On the day of writing this, it is Sunday 9th November 2014; Remembrance Sunday. In other words, a day where we remember those who have lost their lives serving in the armed forces for us. There is also a Remembrance Day, which is the 11th November each year, as a reminder of the armistice of 11/11. Whichever day you are speaking of, they are one and the same.
I used to be quite cynical of Remembrance Sunday and Remembrance Day. It used to rattle me. I felt that all of this effort was going in to commemorate those who had died in War, yet we didn’t seem to have learnt anything from it, with more and more people dying each day in wars (particularly, these days, in the Middle East). A few years on, I realise that was an extremely childish mentality to have.
The world is not a perfect place. In the past few months our newspapers have been plastered with ISIS and the horrific atrocities they have been doing in the Middle East against innocent people. I used to question why on earth my Uncle wanted to be in the RAF, my cousin in the Navy… and in the past year, one of my best friends the Marines. But I now understand. Being in the armed forces does mean committing what are, in some ways, atrocities; but it’s to protect the lives and rights of innocent people.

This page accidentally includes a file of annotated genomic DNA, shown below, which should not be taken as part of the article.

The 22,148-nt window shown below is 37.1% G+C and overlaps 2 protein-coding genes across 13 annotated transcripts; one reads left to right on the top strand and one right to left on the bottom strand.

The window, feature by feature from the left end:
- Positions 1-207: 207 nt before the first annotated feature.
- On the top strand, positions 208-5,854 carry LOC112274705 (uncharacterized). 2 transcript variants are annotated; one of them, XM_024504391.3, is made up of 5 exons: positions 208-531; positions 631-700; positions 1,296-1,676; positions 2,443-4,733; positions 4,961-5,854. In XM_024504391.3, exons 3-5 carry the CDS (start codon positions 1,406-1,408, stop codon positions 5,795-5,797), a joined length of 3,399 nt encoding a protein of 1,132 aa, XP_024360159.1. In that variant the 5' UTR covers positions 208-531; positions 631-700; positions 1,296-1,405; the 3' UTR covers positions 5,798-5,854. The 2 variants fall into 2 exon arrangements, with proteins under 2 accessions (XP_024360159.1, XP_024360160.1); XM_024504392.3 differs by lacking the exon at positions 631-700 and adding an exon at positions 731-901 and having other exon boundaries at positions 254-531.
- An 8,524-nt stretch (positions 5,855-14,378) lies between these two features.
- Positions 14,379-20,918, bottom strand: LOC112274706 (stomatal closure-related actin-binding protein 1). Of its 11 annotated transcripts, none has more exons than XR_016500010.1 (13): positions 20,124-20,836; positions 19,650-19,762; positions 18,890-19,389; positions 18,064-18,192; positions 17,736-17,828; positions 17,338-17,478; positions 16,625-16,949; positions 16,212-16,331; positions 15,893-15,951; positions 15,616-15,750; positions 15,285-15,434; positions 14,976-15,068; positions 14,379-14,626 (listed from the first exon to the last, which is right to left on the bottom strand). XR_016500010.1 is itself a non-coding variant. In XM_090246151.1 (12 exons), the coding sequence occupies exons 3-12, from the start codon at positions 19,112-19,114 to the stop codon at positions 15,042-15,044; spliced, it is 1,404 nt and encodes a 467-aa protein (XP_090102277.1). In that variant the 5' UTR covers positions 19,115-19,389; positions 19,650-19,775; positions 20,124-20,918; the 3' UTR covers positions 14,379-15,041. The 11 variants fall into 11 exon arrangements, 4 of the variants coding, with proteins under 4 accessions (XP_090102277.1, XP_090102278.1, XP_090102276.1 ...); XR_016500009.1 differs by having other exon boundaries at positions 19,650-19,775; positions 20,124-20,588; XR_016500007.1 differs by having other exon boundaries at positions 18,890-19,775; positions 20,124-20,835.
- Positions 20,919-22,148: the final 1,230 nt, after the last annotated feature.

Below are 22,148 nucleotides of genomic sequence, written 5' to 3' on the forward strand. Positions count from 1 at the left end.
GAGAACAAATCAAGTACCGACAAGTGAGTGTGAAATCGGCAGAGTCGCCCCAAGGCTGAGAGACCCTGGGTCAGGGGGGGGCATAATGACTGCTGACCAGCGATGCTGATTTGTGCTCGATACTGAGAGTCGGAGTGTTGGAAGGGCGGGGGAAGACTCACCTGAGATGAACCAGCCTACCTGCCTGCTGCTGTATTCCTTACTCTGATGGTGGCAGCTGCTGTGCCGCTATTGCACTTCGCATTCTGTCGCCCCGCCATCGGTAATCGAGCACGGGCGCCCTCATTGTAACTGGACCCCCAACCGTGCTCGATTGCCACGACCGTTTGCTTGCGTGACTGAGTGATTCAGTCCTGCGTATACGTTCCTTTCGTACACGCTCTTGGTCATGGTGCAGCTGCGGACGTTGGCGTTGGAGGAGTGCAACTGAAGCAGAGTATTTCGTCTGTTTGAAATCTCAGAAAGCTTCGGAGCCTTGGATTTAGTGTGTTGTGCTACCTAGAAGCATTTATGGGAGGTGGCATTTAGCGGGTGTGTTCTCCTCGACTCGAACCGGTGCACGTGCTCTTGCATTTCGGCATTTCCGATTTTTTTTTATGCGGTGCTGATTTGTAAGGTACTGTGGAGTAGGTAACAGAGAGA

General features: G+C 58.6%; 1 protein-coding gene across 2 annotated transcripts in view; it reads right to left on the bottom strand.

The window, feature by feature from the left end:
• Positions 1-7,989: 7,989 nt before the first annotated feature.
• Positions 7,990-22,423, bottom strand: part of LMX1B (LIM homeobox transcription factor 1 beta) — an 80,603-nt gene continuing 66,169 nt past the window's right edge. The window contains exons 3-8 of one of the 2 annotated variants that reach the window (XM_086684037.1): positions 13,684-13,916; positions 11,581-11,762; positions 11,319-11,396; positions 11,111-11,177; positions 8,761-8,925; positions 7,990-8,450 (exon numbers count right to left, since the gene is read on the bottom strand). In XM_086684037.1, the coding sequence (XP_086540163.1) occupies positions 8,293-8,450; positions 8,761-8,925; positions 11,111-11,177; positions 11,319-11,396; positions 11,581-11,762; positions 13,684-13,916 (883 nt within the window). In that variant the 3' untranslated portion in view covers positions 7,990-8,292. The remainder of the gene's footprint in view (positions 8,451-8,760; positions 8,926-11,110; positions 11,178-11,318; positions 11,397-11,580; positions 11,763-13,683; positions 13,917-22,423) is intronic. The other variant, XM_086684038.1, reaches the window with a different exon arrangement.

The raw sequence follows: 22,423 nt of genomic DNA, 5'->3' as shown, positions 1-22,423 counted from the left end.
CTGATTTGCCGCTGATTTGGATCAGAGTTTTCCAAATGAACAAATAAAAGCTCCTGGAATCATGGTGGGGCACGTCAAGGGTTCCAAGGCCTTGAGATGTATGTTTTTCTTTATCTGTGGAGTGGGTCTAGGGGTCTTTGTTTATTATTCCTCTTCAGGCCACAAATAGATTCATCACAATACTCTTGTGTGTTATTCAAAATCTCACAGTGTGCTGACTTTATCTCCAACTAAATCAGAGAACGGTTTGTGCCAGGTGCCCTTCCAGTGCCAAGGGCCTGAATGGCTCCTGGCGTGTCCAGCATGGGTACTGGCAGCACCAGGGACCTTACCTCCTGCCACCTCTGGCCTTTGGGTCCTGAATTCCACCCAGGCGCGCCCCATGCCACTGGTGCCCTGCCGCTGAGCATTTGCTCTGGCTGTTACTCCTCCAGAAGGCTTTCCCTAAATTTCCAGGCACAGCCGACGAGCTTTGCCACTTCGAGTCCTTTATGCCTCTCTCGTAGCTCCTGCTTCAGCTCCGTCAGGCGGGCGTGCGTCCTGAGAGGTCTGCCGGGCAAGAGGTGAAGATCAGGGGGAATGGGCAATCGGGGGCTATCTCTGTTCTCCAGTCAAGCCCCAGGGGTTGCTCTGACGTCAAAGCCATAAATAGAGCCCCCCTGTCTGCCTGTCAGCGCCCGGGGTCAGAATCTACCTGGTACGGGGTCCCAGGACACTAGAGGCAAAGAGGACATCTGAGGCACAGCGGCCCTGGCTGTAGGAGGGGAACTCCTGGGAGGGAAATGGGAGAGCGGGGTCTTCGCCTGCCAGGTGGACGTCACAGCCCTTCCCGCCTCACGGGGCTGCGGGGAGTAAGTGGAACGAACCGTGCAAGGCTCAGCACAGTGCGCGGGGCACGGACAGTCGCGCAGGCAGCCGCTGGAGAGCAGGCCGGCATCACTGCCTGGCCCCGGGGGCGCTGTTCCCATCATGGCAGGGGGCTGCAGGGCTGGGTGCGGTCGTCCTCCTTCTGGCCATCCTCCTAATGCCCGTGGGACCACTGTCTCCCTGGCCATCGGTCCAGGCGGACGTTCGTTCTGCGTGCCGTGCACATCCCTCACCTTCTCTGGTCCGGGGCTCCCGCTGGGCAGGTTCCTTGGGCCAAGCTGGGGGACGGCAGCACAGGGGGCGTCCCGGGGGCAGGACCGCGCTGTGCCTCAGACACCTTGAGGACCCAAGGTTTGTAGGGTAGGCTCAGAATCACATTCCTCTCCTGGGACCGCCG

I couldn’t do what the armed forces do. I have so much respect for how they put their lives on the line to defend the lives of others.
There is a stigma with Remembrance Sunday and Remembrance Day to simply associate it with the First and Second World War, which feels out of touch and irrelevant to our generation now. So I urge you to turn and think about the wars raging in the world at the moment. Soldiers have died to defend you… in some ways, it’s due to them that you are able to read this post today.
Take a moment to stop and think about the people who defend you today. Because they’re the, far too often, faceless heroes of today. And they’re the people I’ll be thinking of in these days of Remembrance.